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The Octagon Lake Cascade

Stowe: The South Front

Benton Seeley's 1744 Guidebook opens with a description of the Octagon Lake and then highlights this garden structure as "An Artificial Piece of Ruin cover'd with Ever-greens, under which lie the Statues of two River Gods; a beautiful Cascade of three Sheets of Water falls from the Octagon into a large Lake of 10 Acres."

The Octagon Lake Cascade or Artificial Ruins

Bevington notes that three arches for a cascade were built in 1728-29 and that the artificial ruins decorating them were added by 1738, probably from a design by William Kent. Kent's Shell Bridge in the Elysian Fields, though far less rustic in appearance, has a similar design and serves a similar purpose as a dam and cascade between the Alder River and the River Styx. Kent's cascades in two other gardens show a distinct resemblance, as seen in the photographs below: the lower cascade in Venus's Vale at Rousham Park in Oxfordshire (below left) and the cascade at Lord Burlington's Chiswick House in London (below right).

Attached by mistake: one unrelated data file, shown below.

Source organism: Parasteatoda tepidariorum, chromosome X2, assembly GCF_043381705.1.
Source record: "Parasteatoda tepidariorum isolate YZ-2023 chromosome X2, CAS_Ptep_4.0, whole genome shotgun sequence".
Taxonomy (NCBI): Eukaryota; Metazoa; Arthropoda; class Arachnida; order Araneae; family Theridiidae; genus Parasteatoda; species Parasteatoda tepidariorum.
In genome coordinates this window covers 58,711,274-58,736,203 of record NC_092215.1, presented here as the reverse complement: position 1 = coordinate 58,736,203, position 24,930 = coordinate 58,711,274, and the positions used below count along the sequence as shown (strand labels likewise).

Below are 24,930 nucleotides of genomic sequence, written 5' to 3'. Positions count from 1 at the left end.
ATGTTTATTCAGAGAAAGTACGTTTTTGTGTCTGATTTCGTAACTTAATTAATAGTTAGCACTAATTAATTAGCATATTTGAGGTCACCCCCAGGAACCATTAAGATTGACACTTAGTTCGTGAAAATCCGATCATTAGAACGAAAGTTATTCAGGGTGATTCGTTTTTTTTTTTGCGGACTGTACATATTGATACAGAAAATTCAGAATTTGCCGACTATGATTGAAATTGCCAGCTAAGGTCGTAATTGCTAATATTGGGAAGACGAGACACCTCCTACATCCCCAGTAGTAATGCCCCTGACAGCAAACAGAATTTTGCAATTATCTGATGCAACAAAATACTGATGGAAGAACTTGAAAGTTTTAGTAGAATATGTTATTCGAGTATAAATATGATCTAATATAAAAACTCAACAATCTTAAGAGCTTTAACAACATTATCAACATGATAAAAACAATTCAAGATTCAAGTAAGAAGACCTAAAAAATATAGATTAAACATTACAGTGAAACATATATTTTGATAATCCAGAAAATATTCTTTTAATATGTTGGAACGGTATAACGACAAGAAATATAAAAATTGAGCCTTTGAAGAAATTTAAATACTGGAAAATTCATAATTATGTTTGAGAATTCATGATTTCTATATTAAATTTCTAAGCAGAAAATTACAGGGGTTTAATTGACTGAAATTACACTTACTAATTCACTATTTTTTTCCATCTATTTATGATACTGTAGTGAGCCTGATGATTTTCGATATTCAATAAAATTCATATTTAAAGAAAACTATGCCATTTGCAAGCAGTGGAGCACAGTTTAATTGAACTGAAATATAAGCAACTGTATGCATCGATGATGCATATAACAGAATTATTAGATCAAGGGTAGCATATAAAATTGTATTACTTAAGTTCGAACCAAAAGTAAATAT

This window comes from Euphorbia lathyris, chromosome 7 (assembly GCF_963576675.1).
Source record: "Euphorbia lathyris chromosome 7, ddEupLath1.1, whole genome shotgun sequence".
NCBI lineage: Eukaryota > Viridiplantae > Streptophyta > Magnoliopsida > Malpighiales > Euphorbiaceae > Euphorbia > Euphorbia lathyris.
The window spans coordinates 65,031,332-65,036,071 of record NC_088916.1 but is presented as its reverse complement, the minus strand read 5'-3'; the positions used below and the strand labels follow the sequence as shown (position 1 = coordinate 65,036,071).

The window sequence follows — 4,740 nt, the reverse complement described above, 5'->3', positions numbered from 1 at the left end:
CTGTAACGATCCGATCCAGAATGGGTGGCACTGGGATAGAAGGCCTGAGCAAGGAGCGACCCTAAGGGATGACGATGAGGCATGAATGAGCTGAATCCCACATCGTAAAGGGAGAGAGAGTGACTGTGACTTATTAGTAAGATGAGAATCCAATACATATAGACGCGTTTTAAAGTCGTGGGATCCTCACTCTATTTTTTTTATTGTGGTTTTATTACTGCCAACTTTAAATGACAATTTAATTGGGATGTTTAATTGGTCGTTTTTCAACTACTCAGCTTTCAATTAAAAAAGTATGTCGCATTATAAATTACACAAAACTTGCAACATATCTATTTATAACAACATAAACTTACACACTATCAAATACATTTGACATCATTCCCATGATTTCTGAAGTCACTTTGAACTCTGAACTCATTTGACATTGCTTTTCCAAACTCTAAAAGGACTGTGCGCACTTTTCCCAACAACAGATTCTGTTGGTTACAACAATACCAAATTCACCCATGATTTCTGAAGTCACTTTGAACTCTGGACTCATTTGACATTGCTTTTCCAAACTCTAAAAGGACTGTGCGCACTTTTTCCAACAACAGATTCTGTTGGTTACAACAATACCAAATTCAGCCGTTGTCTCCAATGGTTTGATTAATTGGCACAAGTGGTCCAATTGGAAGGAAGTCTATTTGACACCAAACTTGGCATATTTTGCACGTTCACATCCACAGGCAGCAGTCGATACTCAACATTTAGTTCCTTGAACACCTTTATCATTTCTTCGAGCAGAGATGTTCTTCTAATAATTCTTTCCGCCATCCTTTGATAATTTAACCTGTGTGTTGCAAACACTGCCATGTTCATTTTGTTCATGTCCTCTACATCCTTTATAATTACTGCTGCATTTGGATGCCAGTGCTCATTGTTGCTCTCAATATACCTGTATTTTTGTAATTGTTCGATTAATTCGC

The Lower Cascade at Rousham Park The Cascade at Chiswick House

The River Gods mentioned by Seeley were part of a series of embellishments added and removed in the 1740s and 50s. But whether elaborately decorated or simple as it is today, the Cascade serves at least two visual purposes. Its center arch provides the frame for a westward view over the Eleven-acre Lake (a view you may see while taking your virtual tour of the gardens elswhere on this Web site), and its rustic appearance offers a striking contrast to the Palladian Bridge to the east (as seen in the photograph below). This contrast is one more example in the gardens of the tension that exists between more neo-classical and more romantic structures and spaces.

The Octagon Lake Cascade with the Palladian Bridge in the distance

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John D. Tatter, Birmingham-Southern College,